A: Visual Studio 6 is not under mainstream support; please contact your TAM or CSS to understand how to proceed.


Q: Do these vulnerabilities only refer to ActiveX controls? Meaning there are no other OBJECTS affected?

A: All COM controls could be affected depending on whether it uses the affected functions or not. In theory, if your code can feed non-trusted data to CComVariant::ReadFromStream, you might be affected. Please refer the decision tree in Visual Studio’s KB for more details.


Q: Can Microsoft provide info about current and future ActiveX controls that are being killbitted so Webmasters can scan their sites to see if they are in use?  This will be a critical issue if Microsoft issues a killbit for an orphaned control without an owner.

A: At this time we are still investigating other impacted controls, so we cannot provide any further information at this time.


Q: Are you saying that the killbits vulnerability has been fixed?

A: Microsoft’s investigation into the Microsoft Active Template Library vulnerabilities is ongoing.  Customers using Internet Explorer with Security Update MS09-034 installed will receive defense in depth mitigations that help mitigate successful exploitation of the security vulnerabilities that would lead to killbit bypass.  Developers will still need to issue updated controls or components, if vulnerable, as indicated in MS09-035.


Q: Are the vulnerabilities merely just conduits to allow attacks OR would someone actually have to hijack the controls and upload a bad version?

A: The vulnerability is in the ATL header and is part of any control compiled with the vulnerable header that uses the specific affected functions from within ATL.


Q: I think I might have misunderstood the targeted audiences. Is MS09-034 more for end users and developers and MS09-035 more for people who have Microsoft Developer Studio installed?

A: MS09-034 provides mitigations available for all users. MS09-035 is targeted to developers to correct their potentially vulnerable components and controls


Q: If a machine does not have the affected (or any) version of Visual Studio, does the MS09-034 patch still apply?  If I understood correctly, they both address two different attack vectors for the same underlying issue within the ATL library.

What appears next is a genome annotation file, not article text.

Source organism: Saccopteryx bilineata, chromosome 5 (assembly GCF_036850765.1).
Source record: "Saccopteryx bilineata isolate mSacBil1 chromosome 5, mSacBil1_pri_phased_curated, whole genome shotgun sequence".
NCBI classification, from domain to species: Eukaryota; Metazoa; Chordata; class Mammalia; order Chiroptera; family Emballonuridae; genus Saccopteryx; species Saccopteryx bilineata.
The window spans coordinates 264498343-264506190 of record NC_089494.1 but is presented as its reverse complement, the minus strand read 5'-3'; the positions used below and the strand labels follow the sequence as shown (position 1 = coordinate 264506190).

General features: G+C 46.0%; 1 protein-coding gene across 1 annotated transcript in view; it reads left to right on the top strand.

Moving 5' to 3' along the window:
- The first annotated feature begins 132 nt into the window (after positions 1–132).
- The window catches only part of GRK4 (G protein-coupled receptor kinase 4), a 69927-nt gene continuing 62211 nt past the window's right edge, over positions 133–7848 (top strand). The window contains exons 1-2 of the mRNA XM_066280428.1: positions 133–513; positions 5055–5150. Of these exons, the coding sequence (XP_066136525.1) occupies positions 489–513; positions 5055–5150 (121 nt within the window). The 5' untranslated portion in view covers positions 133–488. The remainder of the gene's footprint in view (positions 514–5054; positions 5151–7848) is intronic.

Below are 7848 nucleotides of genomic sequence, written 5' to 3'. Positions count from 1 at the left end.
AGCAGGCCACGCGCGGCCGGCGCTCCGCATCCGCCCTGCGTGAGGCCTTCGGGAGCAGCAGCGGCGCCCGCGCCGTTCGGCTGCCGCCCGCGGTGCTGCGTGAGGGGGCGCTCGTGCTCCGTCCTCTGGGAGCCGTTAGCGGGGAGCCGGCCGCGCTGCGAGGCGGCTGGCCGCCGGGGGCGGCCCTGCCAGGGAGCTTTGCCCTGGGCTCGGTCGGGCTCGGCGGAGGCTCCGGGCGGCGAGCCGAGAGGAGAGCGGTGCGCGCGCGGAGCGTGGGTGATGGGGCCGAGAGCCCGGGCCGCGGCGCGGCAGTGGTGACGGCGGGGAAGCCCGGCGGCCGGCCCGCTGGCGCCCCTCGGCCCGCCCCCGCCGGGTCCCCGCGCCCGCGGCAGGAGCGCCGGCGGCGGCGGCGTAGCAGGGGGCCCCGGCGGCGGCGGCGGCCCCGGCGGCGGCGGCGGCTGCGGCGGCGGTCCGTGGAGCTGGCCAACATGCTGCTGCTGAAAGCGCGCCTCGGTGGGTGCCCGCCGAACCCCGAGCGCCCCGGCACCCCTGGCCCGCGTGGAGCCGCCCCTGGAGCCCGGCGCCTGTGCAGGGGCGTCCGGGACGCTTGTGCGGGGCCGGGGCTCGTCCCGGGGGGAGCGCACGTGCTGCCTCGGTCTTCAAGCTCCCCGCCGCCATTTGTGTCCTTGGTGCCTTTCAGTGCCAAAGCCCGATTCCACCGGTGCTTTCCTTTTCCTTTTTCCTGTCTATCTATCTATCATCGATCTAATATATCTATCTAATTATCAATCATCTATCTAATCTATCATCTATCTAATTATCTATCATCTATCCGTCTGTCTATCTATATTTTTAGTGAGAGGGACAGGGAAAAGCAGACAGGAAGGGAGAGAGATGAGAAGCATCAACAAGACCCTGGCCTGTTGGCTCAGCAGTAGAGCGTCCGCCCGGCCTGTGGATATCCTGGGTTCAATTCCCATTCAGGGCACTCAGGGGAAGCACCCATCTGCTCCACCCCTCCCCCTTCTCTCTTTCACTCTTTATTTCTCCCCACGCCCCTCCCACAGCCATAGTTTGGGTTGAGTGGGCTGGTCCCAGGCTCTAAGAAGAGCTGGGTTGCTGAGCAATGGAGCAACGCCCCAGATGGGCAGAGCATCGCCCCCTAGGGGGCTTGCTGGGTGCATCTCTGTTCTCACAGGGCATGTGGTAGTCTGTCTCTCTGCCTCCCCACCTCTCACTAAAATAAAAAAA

A: MS09-034 provides an update for Internet Explorer and is not dependent on Visual Studio being present on the system


Q: When are these going to be available for Windows Server Update Service WSUS for deployment?

A: The catalogs for WSUS have already been published (they are always released at the same time as the bulletins). If you are experiencing any delays you may wish to investigate possible proxy caching latency between you and


Q: Does this affect Microsoft XML Core Services (MSXML) controls we may have whitelisted?

A: Based on our investigation so far, MSXML is not determined to be vulnerable.


Q: By releasing and installing MS09-034 & MS09-035 through WSUS, does that secure us. Or do we need to look out for additional updates, i.e. other vendors?

A: It is likely that other vendors are impacted by this issue as well. Please contact other appropriate vendors as needed.


Q: Can the protections set in MS09-035 be enabled or disabled by a group policy and/or registry settings?

A: You can reference Security Advisory 973882 for the workarounds and additional guidance for deployment


Q: Are others having problems with these downloads?  WSUS is having problems downloading the Visual Studio Service Pack.

A: We’re not aware of any issues and have validated & verified the availability of all of the updates. You may wish to look into possibly proxy caching latency between you, and  You also may wish to manually click on the download links within the bulletins to further verify their ability.